It is increasingly common for sites to use CDNs to serve static resources, which often are accessed through a separate domain. For example, https://yourbusiness.example might load images from the origin https://yourbusiness.cdnprovider.example.

Hotlink protection in this scenario is slightly more involved than when all resources are part of the same site because then requests are by definition cross-origin and cross-site and CORS policies are only enforced for requests that use the CORS protocol.

While want to load resources from a different origin, we can’t rely on the Cross-Origin-Resource-Policy alone. This is because the only value that would seem appropriate is cross-origin, which does not provide any hotlink protection whatsoever: adding the header Cross-Origin-Resource-Policy: cross-origin to CDN responses would result in anyone being able to load the resource in question from any origin, which is exactly the situation that we are trying to avoid.

Fortunately, we can force requests to use the CORS protocol and this way have more granular control over whom has access.

Counter-intuitively, an appropriate value for the Cross-Origin-Resource-Policy header in CDN responses is same-origin. By using this value, non-CORS requests to the CDN will fail, which leaves only CORS requests as a way to load resources, which equips us with more granular ways of defining an access policy through the Access-Control-Allow-Origin header.

For the CDN or external domain case, hence we need three elements for hotlink protection:

  • Cross-Origin-Resource-Policy: same-origin in the external resource response. This blocks non-CORS requests
  • Access-Control-Allow-Origin: https://yourbusiness.example in the external resource response (where https://yourbusiness.example is the origin the resource will be loaded from). This tells the browser that the response is intended for use by this origin and this origin only.
  • crossorigin (or crossorigin="anonymous") attribute in the document referencing the resource. This means that <img src=https://yourbusiness.cdnprovider.example/image.webp> becomes <img crossorigin src=https://yourbusiness.cdnprovider.example/image.webp>.

This approach will effectively block hotlinking from origins other than https://yourbusiness.example, which is exactly what we are looking after. As an added bonus, this same configuration also works for the single-origin case discussed earlier and, with the caveats that follow, for the single-site case.

Advantages, caveats and limitations #

The solution presented is simple (requires adding a few HTTP headers to the response and a small change to the HTML markup), robust, has good browser support1 and because the policy is enforced by the browser itself, it degrades gracefully, meaning that the resources will still load normally in the few browsers still in use that don’t support these headers.

Moreover, this solution for hotlink protection is in many cases stateless meaning that no conditional logic is required in the server, as the values for the headers are predetermined in advance.

The main caveat that applies, which is most relevant to sites that make use of multiple domains or subdomains, and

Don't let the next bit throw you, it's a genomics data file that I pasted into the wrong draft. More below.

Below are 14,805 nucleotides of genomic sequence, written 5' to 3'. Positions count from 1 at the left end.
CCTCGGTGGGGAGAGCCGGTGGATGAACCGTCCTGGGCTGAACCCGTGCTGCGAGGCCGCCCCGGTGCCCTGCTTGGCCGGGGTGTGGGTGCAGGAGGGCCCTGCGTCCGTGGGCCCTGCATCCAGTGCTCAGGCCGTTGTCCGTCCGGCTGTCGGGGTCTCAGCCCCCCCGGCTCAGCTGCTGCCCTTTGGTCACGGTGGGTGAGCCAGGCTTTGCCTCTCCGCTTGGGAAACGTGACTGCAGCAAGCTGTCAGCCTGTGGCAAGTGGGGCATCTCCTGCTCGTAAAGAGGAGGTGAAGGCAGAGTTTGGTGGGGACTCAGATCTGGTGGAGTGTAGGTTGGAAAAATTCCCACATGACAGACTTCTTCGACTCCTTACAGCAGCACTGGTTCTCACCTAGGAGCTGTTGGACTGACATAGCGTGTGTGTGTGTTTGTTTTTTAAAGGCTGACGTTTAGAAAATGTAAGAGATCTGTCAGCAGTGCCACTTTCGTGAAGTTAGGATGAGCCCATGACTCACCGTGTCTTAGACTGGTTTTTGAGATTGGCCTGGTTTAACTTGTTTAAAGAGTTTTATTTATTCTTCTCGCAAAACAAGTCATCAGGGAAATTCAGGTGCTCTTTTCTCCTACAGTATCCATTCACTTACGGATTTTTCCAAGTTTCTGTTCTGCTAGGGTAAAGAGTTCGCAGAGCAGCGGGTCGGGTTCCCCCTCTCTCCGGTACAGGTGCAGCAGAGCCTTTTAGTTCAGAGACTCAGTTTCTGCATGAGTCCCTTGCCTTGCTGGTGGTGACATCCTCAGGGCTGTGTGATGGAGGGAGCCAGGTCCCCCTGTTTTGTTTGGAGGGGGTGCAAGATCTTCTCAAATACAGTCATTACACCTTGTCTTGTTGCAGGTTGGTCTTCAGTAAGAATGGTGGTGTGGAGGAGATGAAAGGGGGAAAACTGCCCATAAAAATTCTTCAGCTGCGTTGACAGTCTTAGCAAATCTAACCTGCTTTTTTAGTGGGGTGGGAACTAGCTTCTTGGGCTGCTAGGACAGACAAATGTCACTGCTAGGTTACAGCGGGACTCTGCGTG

• load content served from an external domain (such as a CDN), or
  • use the crossorigin attribute

Since the Access-Control-Allow-Origin can only contain a single origin (and there is no syntax for allowing subdomains), these sites will require some server-side logic to give an appropriate value to the Access-Control-Allow-Origin header. The Access-Control-Allow-Origin must contain the value of the Origin sent in the original request, and this value must be validated first to ensure that it’s an allowed value. Moreover, it’s likely that these sites will need to add Access-Control-Allow-Origin to their Vary response header to allow for proper caching.

Direct linking protection #

In certain scenarios, it may be desirable to prevent direct access or direct linking to certain resources. The new Sec- headers allow for controlling these actions.

Images and other embeddable content #

The Sec-Fetch-Dest request header is useful in these cases to have fine-grained control over when a browser is allowed to download a certain resource.

For example, to prevent direct access to an image, you can check if this header is set to image. To allow direct access and embedding as an image, but not other uses (for example, a fetch or XHR request), only the document and image values could be allowed. To block direct access, just image would be allowed.

Note that this header is not yet supported by all browsers (most notably Safari), so it’s advised that, if you decide to make decisions based on this header, you allow requests that do not have it set.

You may want to prevent or discourage external websites from directly linking to certain files on your site (for instance, a large PDF file) while still allowing your users to access this content by directly linking files internally.

The Sec-Fetch-Site request header can help take different actions based on where a user came from. For example, if this header is set to cross-site, then you might decide to issue a 303 See Other redirect to a page discussing the resource in question.

Like Sec-Fetch-Dest, Sec-Fetch-Site as of yet does not have wide enough support and may not be present in all requests. It’s recommended to allow through normally requests without this header.

  1. As of the time of writing, Cross-Origin-Resource-Policy is supported by over 93% of global users↩︎